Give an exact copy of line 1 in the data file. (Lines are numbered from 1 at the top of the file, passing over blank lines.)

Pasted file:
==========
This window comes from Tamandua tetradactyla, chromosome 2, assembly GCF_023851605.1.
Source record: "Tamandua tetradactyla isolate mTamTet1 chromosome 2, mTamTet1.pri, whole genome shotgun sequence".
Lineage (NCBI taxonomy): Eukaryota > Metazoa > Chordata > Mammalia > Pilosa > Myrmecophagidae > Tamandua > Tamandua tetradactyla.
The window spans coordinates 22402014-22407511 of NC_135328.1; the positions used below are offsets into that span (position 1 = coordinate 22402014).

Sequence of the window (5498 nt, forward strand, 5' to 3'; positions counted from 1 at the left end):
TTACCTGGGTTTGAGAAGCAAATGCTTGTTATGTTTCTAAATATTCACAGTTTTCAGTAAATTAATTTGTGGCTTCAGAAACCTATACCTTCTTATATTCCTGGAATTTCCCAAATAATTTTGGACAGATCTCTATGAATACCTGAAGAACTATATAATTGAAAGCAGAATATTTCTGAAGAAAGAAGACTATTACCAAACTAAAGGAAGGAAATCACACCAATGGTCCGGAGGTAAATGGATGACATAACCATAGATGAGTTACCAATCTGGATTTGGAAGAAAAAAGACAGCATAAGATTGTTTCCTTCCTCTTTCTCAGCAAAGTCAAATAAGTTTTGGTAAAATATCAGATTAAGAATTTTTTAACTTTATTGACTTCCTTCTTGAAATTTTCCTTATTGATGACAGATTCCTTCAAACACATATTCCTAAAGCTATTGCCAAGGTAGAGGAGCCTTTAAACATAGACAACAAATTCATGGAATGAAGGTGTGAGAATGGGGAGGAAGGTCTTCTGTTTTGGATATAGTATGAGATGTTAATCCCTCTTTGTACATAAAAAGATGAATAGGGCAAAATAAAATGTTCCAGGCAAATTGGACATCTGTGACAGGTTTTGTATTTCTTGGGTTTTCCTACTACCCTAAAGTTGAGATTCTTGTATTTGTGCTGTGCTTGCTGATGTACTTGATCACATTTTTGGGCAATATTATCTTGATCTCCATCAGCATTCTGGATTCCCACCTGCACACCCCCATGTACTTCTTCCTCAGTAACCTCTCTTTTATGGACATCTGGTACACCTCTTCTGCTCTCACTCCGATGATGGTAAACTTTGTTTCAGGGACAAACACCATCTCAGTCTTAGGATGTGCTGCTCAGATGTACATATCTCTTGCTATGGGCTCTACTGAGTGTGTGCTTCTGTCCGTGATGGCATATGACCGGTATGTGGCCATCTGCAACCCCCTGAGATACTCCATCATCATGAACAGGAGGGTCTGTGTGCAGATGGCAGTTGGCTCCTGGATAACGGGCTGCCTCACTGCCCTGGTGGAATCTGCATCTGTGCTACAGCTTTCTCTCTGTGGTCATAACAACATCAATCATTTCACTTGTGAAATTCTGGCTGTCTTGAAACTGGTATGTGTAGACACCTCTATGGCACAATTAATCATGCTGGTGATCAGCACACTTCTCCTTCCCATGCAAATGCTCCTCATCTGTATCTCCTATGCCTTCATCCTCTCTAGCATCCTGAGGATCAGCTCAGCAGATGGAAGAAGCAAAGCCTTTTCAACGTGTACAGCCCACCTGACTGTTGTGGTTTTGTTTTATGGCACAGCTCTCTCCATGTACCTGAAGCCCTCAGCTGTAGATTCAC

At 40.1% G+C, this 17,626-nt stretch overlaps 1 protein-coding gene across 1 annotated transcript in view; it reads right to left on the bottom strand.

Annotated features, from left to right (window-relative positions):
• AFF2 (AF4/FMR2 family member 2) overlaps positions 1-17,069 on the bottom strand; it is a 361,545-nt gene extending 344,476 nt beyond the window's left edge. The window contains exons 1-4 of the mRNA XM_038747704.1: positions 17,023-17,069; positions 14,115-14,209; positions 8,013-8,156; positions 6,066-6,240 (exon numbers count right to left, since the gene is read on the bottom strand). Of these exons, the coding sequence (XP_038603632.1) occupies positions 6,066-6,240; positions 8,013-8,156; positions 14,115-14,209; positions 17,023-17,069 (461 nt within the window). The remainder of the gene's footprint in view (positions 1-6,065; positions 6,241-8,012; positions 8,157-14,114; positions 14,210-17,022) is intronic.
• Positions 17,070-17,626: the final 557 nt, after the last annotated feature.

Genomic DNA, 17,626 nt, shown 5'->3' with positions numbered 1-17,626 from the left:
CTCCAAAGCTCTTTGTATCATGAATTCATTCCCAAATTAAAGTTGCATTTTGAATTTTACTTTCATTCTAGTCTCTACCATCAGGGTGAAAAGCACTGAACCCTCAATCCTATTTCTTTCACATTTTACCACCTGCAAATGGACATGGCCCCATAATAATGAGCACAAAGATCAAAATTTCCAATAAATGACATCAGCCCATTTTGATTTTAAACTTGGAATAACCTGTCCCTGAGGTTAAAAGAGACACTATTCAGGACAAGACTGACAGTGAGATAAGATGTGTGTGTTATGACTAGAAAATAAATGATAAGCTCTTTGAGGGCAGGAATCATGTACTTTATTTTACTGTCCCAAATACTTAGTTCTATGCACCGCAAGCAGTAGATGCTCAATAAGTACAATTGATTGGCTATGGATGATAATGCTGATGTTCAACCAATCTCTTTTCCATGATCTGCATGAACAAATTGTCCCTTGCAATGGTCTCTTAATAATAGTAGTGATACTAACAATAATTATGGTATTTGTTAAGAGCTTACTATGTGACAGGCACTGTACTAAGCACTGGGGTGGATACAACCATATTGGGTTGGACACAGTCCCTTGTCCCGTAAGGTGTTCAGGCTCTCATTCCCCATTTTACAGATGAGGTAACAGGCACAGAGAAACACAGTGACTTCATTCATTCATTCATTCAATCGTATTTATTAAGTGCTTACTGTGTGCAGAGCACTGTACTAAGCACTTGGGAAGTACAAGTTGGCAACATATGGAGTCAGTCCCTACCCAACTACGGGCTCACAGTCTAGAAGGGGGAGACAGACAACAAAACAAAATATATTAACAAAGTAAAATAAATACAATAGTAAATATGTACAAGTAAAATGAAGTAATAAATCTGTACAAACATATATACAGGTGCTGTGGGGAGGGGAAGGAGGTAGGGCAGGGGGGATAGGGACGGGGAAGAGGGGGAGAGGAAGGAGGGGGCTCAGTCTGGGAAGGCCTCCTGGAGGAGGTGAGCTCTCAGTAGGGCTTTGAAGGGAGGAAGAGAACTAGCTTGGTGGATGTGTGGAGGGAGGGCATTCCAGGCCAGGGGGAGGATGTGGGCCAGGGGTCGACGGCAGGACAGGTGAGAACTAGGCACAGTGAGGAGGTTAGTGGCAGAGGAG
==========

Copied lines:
This window comes from Tamandua tetradactyla, chromosome 2, assembly GCF_023851605.1.